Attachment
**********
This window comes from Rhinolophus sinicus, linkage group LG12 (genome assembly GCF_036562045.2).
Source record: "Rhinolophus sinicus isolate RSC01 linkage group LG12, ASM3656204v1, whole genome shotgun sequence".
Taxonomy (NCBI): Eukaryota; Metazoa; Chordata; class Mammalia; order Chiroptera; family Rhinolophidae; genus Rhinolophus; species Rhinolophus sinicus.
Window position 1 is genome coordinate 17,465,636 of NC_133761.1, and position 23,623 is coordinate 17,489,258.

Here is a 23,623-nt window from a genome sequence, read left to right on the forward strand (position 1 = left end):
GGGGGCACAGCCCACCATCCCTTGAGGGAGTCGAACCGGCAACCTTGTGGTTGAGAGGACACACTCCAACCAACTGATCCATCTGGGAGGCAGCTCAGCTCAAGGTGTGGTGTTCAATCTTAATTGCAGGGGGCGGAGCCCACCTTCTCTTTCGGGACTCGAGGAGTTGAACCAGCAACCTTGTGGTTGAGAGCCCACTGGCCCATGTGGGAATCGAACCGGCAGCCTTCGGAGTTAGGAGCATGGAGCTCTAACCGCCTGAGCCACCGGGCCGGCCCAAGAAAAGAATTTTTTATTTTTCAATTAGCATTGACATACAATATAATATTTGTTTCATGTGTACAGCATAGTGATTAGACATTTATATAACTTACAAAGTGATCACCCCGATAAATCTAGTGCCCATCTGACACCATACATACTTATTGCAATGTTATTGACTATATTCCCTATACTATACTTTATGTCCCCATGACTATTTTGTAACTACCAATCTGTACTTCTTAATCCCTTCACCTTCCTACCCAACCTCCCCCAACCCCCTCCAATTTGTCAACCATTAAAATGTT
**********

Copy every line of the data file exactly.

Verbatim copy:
This window comes from Rhinolophus sinicus, linkage group LG12 (genome assembly GCF_036562045.2).
Source record: "Rhinolophus sinicus isolate RSC01 linkage group LG12, ASM3656204v1, whole genome shotgun sequence".
Taxonomy (NCBI): Eukaryota; Metazoa; Chordata; class Mammalia; order Chiroptera; family Rhinolophidae; genus Rhinolophus; species Rhinolophus sinicus.
Window position 1 is genome coordinate 17,465,636 of NC_133761.1, and position 23,623 is coordinate 17,489,258.

Here is a 23,623-nt window from a genome sequence, read left to right on the forward strand (position 1 = left end):
GGGGGCACAGCCCACCATCCCTTGAGGGAGTCGAACCGGCAACCTTGTGGTTGAGAGGACACACTCCAACCAACTGATCCATCTGGGAGGCAGCTCAGCTCAAGGTGTGGTGTTCAATCTTAATTGCAGGGGGCGGAGCCCACCTTCTCTTTCGGGACTCGAGGAGTTGAACCAGCAACCTTGTGGTTGAGAGCCCACTGGCCCATGTGGGAATCGAACCGGCAGCCTTCGGAGTTAGGAGCATGGAGCTCTAACCGCCTGAGCCACCGGGCCGGCCCAAGAAAAGAATTTTTTATTTTTCAATTAGCATTGACATACAATATAATATTTGTTTCATGTGTACAGCATAGTGATTAGACATTTATATAACTTACAAAGTGATCACCCCGATAAATCTAGTGCCCATCTGACACCATACATACTTATTGCAATGTTATTGACTATATTCCCTATACTATACTTTATGTCCCCATGACTATTTTGTAACTACCAATCTGTACTTCTTAATCCCTTCACCTTCCTACCCAACCTCCCCCAACCCCCTCCAATTTGTCAACCATTAAAATGTT